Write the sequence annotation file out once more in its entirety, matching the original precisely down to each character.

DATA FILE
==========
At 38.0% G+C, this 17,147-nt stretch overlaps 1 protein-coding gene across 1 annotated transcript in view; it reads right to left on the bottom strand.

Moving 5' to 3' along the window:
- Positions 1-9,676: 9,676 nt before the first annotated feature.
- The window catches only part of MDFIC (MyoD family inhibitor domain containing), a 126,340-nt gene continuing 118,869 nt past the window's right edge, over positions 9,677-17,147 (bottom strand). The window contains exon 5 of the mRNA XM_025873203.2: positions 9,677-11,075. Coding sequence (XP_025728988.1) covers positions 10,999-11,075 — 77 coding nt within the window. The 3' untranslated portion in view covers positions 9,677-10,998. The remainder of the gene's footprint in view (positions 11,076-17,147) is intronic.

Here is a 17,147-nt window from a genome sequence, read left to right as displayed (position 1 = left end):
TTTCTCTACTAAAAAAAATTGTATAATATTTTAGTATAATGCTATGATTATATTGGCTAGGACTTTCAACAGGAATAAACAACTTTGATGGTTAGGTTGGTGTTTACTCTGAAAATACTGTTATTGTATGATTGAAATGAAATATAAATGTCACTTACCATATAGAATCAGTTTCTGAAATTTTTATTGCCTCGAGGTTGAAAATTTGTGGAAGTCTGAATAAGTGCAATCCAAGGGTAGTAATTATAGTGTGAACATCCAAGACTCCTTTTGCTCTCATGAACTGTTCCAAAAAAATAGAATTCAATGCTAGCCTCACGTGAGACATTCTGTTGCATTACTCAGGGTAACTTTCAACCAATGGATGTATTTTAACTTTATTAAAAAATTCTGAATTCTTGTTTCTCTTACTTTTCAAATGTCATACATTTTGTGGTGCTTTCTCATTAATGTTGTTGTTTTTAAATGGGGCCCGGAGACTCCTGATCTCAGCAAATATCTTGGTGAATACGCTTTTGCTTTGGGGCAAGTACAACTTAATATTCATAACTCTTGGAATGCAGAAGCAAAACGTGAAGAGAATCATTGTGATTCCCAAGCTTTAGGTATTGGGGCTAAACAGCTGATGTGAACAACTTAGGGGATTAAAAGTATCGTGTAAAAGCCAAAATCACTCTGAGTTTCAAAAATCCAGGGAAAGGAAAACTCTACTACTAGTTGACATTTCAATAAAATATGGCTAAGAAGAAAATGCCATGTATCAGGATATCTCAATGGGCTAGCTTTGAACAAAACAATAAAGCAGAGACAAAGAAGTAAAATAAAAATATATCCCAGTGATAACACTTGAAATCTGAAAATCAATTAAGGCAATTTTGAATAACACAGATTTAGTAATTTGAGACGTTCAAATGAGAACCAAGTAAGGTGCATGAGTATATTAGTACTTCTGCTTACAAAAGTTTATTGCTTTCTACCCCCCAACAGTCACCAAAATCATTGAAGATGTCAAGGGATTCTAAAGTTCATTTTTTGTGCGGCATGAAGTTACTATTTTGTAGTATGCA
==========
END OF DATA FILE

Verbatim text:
At 38.0% G+C, this 17,147-nt stretch overlaps 1 protein-coding gene across 1 annotated transcript in view; it reads right to left on the bottom strand.

Moving 5' to 3' along the window:
- Positions 1-9,676: 9,676 nt before the first annotated feature.
- The window catches only part of MDFIC (MyoD family inhibitor domain containing), a 126,340-nt gene continuing 118,869 nt past the window's right edge, over positions 9,677-17,147 (bottom strand). The window contains exon 5 of the mRNA XM_025873203.2: positions 9,677-11,075. Coding sequence (XP_025728988.1) covers positions 10,999-11,075 — 77 coding nt within the window. The 3' untranslated portion in view covers positions 9,677-10,998. The remainder of the gene's footprint in view (positions 11,076-17,147) is intronic.

Here is a 17,147-nt window from a genome sequence, read left to right as displayed (position 1 = left end):
TTTCTCTACTAAAAAAAATTGTATAATATTTTAGTATAATGCTATGATTATATTGGCTAGGACTTTCAACAGGAATAAACAACTTTGATGGTTAGGTTGGTGTTTACTCTGAAAATACTGTTATTGTATGATTGAAATGAAATATAAATGTCACTTACCATATAGAATCAGTTTCTGAAATTTTTATTGCCTCGAGGTTGAAAATTTGTGGAAGTCTGAATAAGTGCAATCCAAGGGTAGTAATTATAGTGTGAACATCCAAGACTCCTTTTGCTCTCATGAACTGTTCCAAAAAAATAGAATTCAATGCTAGCCTCACGTGAGACATTCTGTTGCATTACTCAGGGTAACTTTCAACCAATGGATGTATTTTAACTTTATTAAAAAATTCTGAATTCTTGTTTCTCTTACTTTTCAAATGTCATACATTTTGTGGTGCTTTCTCATTAATGTTGTTGTTTTTAAATGGGGCCCGGAGACTCCTGATCTCAGCAAATATCTTGGTGAATACGCTTTTGCTTTGGGGCAAGTACAACTTAATATTCATAACTCTTGGAATGCAGAAGCAAAACGTGAAGAGAATCATTGTGATTCCCAAGCTTTAGGTATTGGGGCTAAACAGCTGATGTGAACAACTTAGGGGATTAAAAGTATCGTGTAAAAGCCAAAATCACTCTGAGTTTCAAAAATCCAGGGAAAGGAAAACTCTACTACTAGTTGACATTTCAATAAAATATGGCTAAGAAGAAAATGCCATGTATCAGGATATCTCAATGGGCTAGCTTTGAACAAAACAATAAAGCAGAGACAAAGAAGTAAAATAAAAATATATCCCAGTGATAACACTTGAAATCTGAAAATCAATTAAGGCAATTTTGAATAACACAGATTTAGTAATTTGAGACGTTCAAATGAGAACCAAGTAAGGTGCATGAGTATATTAGTACTTCTGCTTACAAAAGTTTATTGCTTTCTACCCCCCAACAGTCACCAAAATCATTGAAGATGTCAAGGGATTCTAAAGTTCATTTTTTGTGCGGCATGAAGTTACTATTTTGTAGTATGCA